While waiting for the dust to settle—

Dust tells a story.

“We are waiting for the dust to settle.”

This idiom is alive and well in many communities—congregations, institutions, families, neighborhoods. We live, I think, in betwixt and between times, experiencing all of the uncertainties that arise in the midst of transitions.

Many things are up in the air all around folks these days. Some people are in between jobs or discerning how to respond to tough questions about their lives. Others are in the midst of changes in their families. And others face bitter and painful realities of transitions caused by forces beyond their control.

As a divinity school professor and interim dean, I am reminded every day that theological education is in the midst of change as religious landscapes across the U.S. shift and as people from many different religious backgrounds redefine how they understand spirituality. The dust of religious identity in the U.S. is unsettled, and when dust is unsettled, it can be hard to get a clear view of the future.

I offer here a few words of hope in the midst of unsettled dust.

A dusty story of creative hope.

Dust tells a story. Dust tells our story as human beings created in God’s image.

The Genesis creation story depicts God forming human beings from dust–from humus, the soil of the earth. As a religious image in biblical and Christian liturgical traditions, dust is referred to as the stuff of which humans are made and stuff to which humans return upon death. I explored this image from a different perspective in an earlier post.

As I think today about unsettled dust, the biblical and religious images of dust and creation remind me that human beings are in their very physicality part of the earth and with that reality comes a responsibility for care for the earth and its communities. Dust, even the unsettled kind, fertilizes the future, if you will. We, as creatures of dust, are the soil in which the future is planted.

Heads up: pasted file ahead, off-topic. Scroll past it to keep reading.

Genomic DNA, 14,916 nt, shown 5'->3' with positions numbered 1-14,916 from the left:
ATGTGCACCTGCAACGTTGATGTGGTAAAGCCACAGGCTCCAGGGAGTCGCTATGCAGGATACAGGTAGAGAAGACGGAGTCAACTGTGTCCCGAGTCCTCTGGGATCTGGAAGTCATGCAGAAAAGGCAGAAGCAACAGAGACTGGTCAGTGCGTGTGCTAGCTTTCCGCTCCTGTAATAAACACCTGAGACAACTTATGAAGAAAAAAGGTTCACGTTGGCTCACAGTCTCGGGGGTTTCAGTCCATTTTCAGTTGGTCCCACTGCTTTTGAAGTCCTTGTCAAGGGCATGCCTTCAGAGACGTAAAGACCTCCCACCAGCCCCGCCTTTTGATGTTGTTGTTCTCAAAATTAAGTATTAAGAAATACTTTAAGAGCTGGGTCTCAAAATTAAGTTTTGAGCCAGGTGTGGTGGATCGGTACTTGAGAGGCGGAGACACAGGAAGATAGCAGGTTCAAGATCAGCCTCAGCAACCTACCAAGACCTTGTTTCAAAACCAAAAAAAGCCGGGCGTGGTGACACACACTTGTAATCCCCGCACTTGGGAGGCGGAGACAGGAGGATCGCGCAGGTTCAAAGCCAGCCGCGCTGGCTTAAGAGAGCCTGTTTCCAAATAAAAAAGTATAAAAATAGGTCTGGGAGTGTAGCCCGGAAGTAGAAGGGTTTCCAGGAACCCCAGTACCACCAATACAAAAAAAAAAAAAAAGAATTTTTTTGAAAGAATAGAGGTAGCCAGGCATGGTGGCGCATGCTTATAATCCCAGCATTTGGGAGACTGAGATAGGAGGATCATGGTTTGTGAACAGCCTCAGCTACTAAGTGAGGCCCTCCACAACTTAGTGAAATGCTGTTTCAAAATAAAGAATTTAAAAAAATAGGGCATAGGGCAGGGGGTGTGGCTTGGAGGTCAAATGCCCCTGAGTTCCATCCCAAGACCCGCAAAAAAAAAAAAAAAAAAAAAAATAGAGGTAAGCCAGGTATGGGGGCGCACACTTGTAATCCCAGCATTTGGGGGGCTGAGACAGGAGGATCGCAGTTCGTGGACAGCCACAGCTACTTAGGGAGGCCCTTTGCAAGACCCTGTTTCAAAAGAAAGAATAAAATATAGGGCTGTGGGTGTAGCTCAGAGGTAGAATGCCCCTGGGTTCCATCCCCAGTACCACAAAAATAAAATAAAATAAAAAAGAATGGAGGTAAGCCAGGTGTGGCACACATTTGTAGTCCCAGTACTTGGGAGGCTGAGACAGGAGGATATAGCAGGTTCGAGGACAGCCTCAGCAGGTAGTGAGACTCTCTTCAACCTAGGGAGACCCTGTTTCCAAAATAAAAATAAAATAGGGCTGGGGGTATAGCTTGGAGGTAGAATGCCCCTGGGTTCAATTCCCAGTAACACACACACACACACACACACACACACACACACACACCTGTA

Called to authentic dusty-ness

The reality of unsettled dust also invites us to rethink the meaning of “humility.” This week’s Revised Common Lectionary text is Luke 18:9-14, the parable of the Pharisee and the tax collector.

Much more can be said about this text and has been by biblical scholars and preachers (and will be said by yours truly in a sermon this Sunday at Sedgefield Presbyterian Church). For this post, the last phrases of the parable are striking to me:

“. . . for all who exalt themselves will be humbled, but all who humble themselves will be exalted.”

Luke 18: 14

What do I hear in these phrases? Again, the word “humus” comes to mind. Humus, humanity, humility—all three words share a linguistic relationship and a theological one.

Authentic humility is about recognizing our dusty-ness and remembering that God breathes life into us each and every day. God also calls us each and every day fully to be our dusty selves and out of that earthy authenticity to love each other and care for all creation.

Waiting for the dust to settle

When we are betwixt and between, we are tempted to be impatient for the dust to settle, for things to get back to an imagined and mythic normal. The danger? We might settle those things in our lives or our communities that need to remain unsettled until justice can be done or until healing can occur.

Also, if we are honest, we have to admit that most of life and living happens betwixt and between. Perhaps if we embrace the ambiguity of human life and recommit ourselves to relying on God’s grace and mercy, we can begin to unsettle “settled certainties” that perpetuate oppression and injustice.

Life is never settled—not really. But the promise of God’s love for us is. Because of that, we are called never to settle down or settle in until all people can share in the good gifts of God’s justice and peace.

Dancing with dust

So, I offer a word of encouragement to those of us who find ourselves in a swirl of unsettled dust. Perhaps if we lean into the ambiguity of unsettling times we will hear God creating and calling. And perhaps, if we are willing to take the chance, we will learn to dance and swirl with unsettled dust and in doing so prepare the soil of our lives and communities in the belief that Gospel justice and peace beyond imagining await us in the days ahead.

Author: drdeacondog

I am a professor at Wake Forest University School of Divinity and an ordained PCUSA minister.

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